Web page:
“Consumers are telling us that they value local above organic, so I think it begs for a local section, a Pennsylvania-grown section in all our fresh departments, where customers can buy a variety of locally-grown goods,” said PFMA Chairman Jeff Brown, Brown’s Super Stores, Philadelphia. “The question is how do I take all these small producers and growers and have a single program that I can commit to with merchandising, signage, and know your farmer —because it is about the person. They would like to know who is responsible for their safety and their quality. They want to know the farmer who grew that product.”
Emily Best, general manager of Tuscarora Organic Growers Cooperative, who assists nearly 50 organic fruit and vegetable growers to distribute their products, said consumer price sensitivity is becoming an issue and can make it more difficult to get buyers to purchase items that they can buy elsewhere for a cheaper price.
Joe Watson, vice president of domestic business development for the Product Marketing Association, saw great success with retailer-producer partnerships during his 32-year tenure at Rouses Markets in Thibodaux, La.
“Transparency and understanding the abilities of the producer and your needs will go far to having a long-standing, profitable relationship,” he said.
“We stand ready and willing to help our members move into new markets,” said Darrin Youker, director of state government affairs, Pennsylvania Farm Bureau, which provides advocacy for 62,000 member families. He noted that retailers already carry many Pennsylvania-grown and Pennsylvania-produced products and they should market them as local.
Brian Moyer, program associate at Penn State Extension, talked about farmers’ challenges, which include proper food safety training and infrastructure. Penn State Extension offers courses for farmers, including Growing for the Wholesale Market and General Agricultural Practices.
Audience members brought up some excellent points during the discussion. They included proper training on food safety, protecting brands, sustainability, traceability and ways to decrease food waste.
Attendees agreed to establish a work group to further discuss these challenges and to develop solutions and partnerships. They plan to meet again during the Pennsylvania Farm Show, January 6-13, 2018 in Harrisburg.
In December 2011, Jeff Brown unveiled his newly renovated ShopRite of Cheltenham with the help of national and state dignitaries. From left, Wendell Young IV, Local 1776; Sam Kass, Healthy Food Initiatives for the Obama Administration; Josh, Scott and Jeff Brown, Rep. Dwight Evans (D-203) and Philadelphia Mayor Michael Nutter.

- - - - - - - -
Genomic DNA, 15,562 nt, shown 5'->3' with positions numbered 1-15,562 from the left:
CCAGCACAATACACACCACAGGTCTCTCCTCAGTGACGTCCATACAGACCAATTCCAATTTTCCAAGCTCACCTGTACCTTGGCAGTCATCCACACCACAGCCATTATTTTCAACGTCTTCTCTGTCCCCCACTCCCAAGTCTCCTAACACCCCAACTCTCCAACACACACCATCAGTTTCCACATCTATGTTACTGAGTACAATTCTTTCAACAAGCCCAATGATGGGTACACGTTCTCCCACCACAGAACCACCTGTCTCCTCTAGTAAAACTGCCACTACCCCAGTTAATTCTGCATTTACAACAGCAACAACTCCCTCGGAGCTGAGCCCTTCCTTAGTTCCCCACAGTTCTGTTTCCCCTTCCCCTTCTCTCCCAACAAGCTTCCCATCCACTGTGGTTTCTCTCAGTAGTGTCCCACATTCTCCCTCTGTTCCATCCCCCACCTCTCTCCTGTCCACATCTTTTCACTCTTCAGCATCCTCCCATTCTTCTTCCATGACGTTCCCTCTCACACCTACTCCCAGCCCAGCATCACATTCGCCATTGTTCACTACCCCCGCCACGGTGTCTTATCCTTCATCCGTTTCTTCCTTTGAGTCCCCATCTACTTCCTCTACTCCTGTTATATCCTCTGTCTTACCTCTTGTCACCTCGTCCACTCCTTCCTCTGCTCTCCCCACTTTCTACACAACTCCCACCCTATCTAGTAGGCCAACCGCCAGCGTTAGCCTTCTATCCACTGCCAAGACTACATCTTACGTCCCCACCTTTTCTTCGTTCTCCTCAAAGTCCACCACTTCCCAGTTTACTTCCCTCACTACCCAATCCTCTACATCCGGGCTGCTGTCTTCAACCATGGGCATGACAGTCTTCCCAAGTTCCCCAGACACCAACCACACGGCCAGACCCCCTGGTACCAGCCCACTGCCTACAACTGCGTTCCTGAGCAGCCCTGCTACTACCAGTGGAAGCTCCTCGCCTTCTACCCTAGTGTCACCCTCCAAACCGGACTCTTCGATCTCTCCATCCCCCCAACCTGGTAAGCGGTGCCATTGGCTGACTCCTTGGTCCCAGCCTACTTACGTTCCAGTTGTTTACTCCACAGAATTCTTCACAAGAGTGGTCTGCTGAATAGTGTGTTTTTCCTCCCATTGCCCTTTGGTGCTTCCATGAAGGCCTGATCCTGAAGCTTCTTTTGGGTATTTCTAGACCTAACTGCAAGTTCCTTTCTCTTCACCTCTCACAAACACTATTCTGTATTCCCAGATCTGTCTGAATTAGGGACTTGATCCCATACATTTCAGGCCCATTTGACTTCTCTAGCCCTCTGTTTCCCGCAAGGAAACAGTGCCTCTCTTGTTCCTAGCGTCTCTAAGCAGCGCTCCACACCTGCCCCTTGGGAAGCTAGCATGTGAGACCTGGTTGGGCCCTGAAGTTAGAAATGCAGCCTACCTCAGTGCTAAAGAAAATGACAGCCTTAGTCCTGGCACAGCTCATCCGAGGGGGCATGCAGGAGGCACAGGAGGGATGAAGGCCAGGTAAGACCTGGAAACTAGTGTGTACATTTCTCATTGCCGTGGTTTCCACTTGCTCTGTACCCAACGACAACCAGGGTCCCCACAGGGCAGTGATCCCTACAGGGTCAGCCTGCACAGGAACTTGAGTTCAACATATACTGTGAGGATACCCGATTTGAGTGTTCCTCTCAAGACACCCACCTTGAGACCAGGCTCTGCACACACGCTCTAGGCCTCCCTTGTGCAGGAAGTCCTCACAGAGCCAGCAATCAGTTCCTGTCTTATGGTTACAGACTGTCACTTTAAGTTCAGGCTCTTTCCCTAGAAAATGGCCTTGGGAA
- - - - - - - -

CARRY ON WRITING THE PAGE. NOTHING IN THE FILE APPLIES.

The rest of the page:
After being active on the PFMA board of directors for many years, Jeff Brown took on the role of PFMA chairman in May.
Jeff Brown is a celebrity in inner-city Philadelphia. Attend one of his store openings and you’ll see customers waiting in line to meet him and thank him for opening a beautiful new store. He’s revered as the person who brought full-service supermarkets to Philadelphia’s former food deserts, where dollar stores and fast food were once the only options to buy food.
Brown followed his family into the supermarket business. His great grandfather operated a corner store in Philadelphia, and his father, Lenny Brown, operated 9 Shop ‘n Bag in South Jersey.
“I was eight years old when I started,” he says. “I worked weekends and summers growing up and I learned all aspects of the business.”
After graduating from high school, he attended Babson College in Wellesley, Massachusetts and completed his degree in Entrepreneurial Studies and Finance. He eventually went to work for his Dad as the chief financial officer of the Shop ‘n Bag, until he sold the business.
In 1988, Brown became the 4th generation of his family to own and operate a supermarket business when he founded Brown’s Super Stores.
“I wanted to open bigger store with more variety,” he says. “With the ShopRite banner, I was able to bring the consumers better prices and verity with ShopRite’s better buying power.”
The ShopRite banner wasn’t well-known in Philadelphia 29 years ago. The first five years, Brown operated a small business and worked to build brand recognition. As the industry consolidated, he started to see opportunities in areas of the city without a large supermarket to serve their needs.
“I noticed that the majority of underprivileged communities in Philadelphia had no large supermarkets to serve them,” he says.
Through Pennsylvania’s Fresh Food Financing Initiative, he bought some of those former stores in urban food deserts and opened full-service ShopRite supermarkets to serve those communities.
In 2009 when President Obama took office and First Lady Michelle Obama started the “Let’s Move” campaign with the goal of ending childhood obesity, Brown’s work to open stores in food deserts gained national attention. He joined the First Lady at the President’s State of the Union address in 2010.
USDA Secretary Tom Vilsack and other cabinet secretaries visited one of the Brown’s West Philadelphia stores to learn about how the Obama administration could encourage grocers nationally to follow this successful example. Through strategic conversations with the secretary, he helped shape policy to start a nationwide Fresh Food Financing Initiative, known as the Healthy Food Financing Initiative, to eliminate food deserts in America. Brown wanted to assist other entrepreneurs who were interested in investing in food deserts, so he started Uplift Solutions, a non-profit working to assist others in creating sustainable access to fresh and healthy food. To date, Uplift has assisted with projects in 40 states, which can range from securing financing and opening a new store; consulting and technical support to turning around a failing store. In addition, the non-profit offers health solutions to develop in-store clinics and hire dieticians; and workforce development, which provides training to formerly incarcerated people to work in grocery stores.